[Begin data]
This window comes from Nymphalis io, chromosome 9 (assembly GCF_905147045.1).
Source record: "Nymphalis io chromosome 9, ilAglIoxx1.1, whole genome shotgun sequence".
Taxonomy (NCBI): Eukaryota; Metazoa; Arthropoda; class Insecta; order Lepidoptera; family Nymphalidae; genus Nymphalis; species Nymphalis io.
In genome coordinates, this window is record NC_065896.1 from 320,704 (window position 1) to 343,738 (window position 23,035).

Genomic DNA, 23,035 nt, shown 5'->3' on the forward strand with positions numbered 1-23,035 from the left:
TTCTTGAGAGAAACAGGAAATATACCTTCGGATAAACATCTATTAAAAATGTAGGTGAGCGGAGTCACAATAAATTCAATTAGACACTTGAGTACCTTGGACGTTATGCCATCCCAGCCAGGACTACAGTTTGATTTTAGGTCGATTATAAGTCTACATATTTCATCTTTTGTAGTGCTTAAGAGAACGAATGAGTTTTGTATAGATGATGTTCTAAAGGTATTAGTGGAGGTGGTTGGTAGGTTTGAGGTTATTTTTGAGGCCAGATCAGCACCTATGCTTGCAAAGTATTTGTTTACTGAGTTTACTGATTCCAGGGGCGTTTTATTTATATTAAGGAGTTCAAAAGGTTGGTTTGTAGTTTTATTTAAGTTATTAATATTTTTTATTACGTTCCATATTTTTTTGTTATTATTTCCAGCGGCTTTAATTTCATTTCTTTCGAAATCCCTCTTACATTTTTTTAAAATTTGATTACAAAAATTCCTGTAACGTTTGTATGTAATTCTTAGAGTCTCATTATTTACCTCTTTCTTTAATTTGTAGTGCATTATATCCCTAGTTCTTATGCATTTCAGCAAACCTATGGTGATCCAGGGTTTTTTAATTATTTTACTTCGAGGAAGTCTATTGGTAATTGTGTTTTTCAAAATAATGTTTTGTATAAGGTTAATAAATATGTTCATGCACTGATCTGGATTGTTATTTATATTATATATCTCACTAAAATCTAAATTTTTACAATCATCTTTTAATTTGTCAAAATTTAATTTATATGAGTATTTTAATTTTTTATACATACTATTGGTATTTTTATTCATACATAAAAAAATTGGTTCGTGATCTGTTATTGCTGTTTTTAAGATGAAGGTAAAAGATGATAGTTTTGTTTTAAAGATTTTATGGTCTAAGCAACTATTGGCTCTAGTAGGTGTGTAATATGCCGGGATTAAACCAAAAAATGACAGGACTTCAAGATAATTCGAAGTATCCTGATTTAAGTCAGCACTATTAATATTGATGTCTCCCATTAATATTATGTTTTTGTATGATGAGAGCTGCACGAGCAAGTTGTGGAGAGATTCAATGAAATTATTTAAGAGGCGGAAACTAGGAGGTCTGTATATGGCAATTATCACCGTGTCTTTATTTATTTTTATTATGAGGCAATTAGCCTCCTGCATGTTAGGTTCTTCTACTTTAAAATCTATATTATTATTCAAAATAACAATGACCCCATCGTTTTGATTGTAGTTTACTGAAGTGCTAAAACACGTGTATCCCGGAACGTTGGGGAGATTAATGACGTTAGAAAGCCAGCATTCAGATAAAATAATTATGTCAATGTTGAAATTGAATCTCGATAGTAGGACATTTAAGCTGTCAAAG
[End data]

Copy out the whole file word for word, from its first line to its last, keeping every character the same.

This window comes from Nymphalis io, chromosome 9 (assembly GCF_905147045.1).
Source record: "Nymphalis io chromosome 9, ilAglIoxx1.1, whole genome shotgun sequence".
Taxonomy (NCBI): Eukaryota; Metazoa; Arthropoda; class Insecta; order Lepidoptera; family Nymphalidae; genus Nymphalis; species Nymphalis io.
In genome coordinates, this window is record NC_065896.1 from 320,704 (window position 1) to 343,738 (window position 23,035).

Genomic DNA, 23,035 nt, shown 5'->3' on the forward strand with positions numbered 1-23,035 from the left:
TTCTTGAGAGAAACAGGAAATATACCTTCGGATAAACATCTATTAAAAATGTAGGTGAGCGGAGTCACAATAAATTCAATTAGACACTTGAGTACCTTGGACGTTATGCCATCCCAGCCAGGACTACAGTTTGATTTTAGGTCGATTATAAGTCTACATATTTCATCTTTTGTAGTGCTTAAGAGAACGAATGAGTTTTGTATAGATGATGTTCTAAAGGTATTAGTGGAGGTGGTTGGTAGGTTTGAGGTTATTTTTGAGGCCAGATCAGCACCTATGCTTGCAAAGTATTTGTTTACTGAGTTTACTGATTCCAGGGGCGTTTTATTTATATTAAGGAGTTCAAAAGGTTGGTTTGTAGTTTTATTTAAGTTATTAATATTTTTTATTACGTTCCATATTTTTTTGTTATTATTTCCAGCGGCTTTAATTTCATTTCTTTCGAAATCCCTCTTACATTTTTTTAAAATTTGATTACAAAAATTCCTGTAACGTTTGTATGTAATTCTTAGAGTCTCATTATTTACCTCTTTCTTTAATTTGTAGTGCATTATATCCCTAGTTCTTATGCATTTCAGCAAACCTATGGTGATCCAGGGTTTTTTAATTATTTTACTTCGAGGAAGTCTATTGGTAATTGTGTTTTTCAAAATAATGTTTTGTATAAGGTTAATAAATATGTTCATGCACTGATCTGGATTGTTATTTATATTATATATCTCACTAAAATCTAAATTTTTACAATCATCTTTTAATTTGTCAAAATTTAATTTATATGAGTATTTTAATTTTTTATACATACTATTGGTATTTTTATTCATACATAAAAAAATTGGTTCGTGATCTGTTATTGCTGTTTTTAAGATGAAGGTAAAAGATGATAGTTTTGTTTTAAAGATTTTATGGTCTAAGCAACTATTGGCTCTAGTAGGTGTGTAATATGCCGGGATTAAACCAAAAAATGACAGGACTTCAAGATAATTCGAAGTATCCTGATTTAAGTCAGCACTATTAATATTGATGTCTCCCATTAATATTATGTTTTTGTATGATGAGAGCTGCACGAGCAAGTTGTGGAGAGATTCAATGAAATTATTTAAGAGGCGGAAACTAGGAGGTCTGTATATGGCAATTATCACCGTGTCTTTATTTATTTTTATTATGAGGCAATTAGCCTCCTGCATGTTAGGTTCTTCTACTTTAAAATCTATATTATTATTCAAAATAACAATGACCCCATCGTTTTGATTGTAGTTTACTGAAGTGCTAAAACACGTGTATCCCGGAACGTTGGGGAGATTAATGACGTTAGAAAGCCAGCATTCAGATAAAATAATTATGTCAATGTTGAAATTGAATCTCGATAGTAGGACATTTAAGCTGTCAAAG